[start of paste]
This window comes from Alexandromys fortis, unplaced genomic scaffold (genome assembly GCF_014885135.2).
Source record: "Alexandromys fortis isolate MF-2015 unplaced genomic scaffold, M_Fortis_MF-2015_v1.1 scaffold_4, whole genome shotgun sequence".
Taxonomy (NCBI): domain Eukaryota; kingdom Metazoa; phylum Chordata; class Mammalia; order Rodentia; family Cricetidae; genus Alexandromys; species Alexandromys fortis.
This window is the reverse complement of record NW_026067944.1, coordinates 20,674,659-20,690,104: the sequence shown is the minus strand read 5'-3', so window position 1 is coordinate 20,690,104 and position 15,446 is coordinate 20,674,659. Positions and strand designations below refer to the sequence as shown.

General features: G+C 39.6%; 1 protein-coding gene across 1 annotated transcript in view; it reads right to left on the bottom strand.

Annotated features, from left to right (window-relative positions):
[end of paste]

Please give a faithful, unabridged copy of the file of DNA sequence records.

This window comes from Alexandromys fortis, unplaced genomic scaffold (genome assembly GCF_014885135.2).
Source record: "Alexandromys fortis isolate MF-2015 unplaced genomic scaffold, M_Fortis_MF-2015_v1.1 scaffold_4, whole genome shotgun sequence".
Taxonomy (NCBI): domain Eukaryota; kingdom Metazoa; phylum Chordata; class Mammalia; order Rodentia; family Cricetidae; genus Alexandromys; species Alexandromys fortis.
This window is the reverse complement of record NW_026067944.1, coordinates 20,674,659-20,690,104: the sequence shown is the minus strand read 5'-3', so window position 1 is coordinate 20,690,104 and position 15,446 is coordinate 20,674,659. Positions and strand designations below refer to the sequence as shown.

General features: G+C 39.6%; 1 protein-coding gene across 1 annotated transcript in view; it reads right to left on the bottom strand.

Annotated features, from left to right (window-relative positions):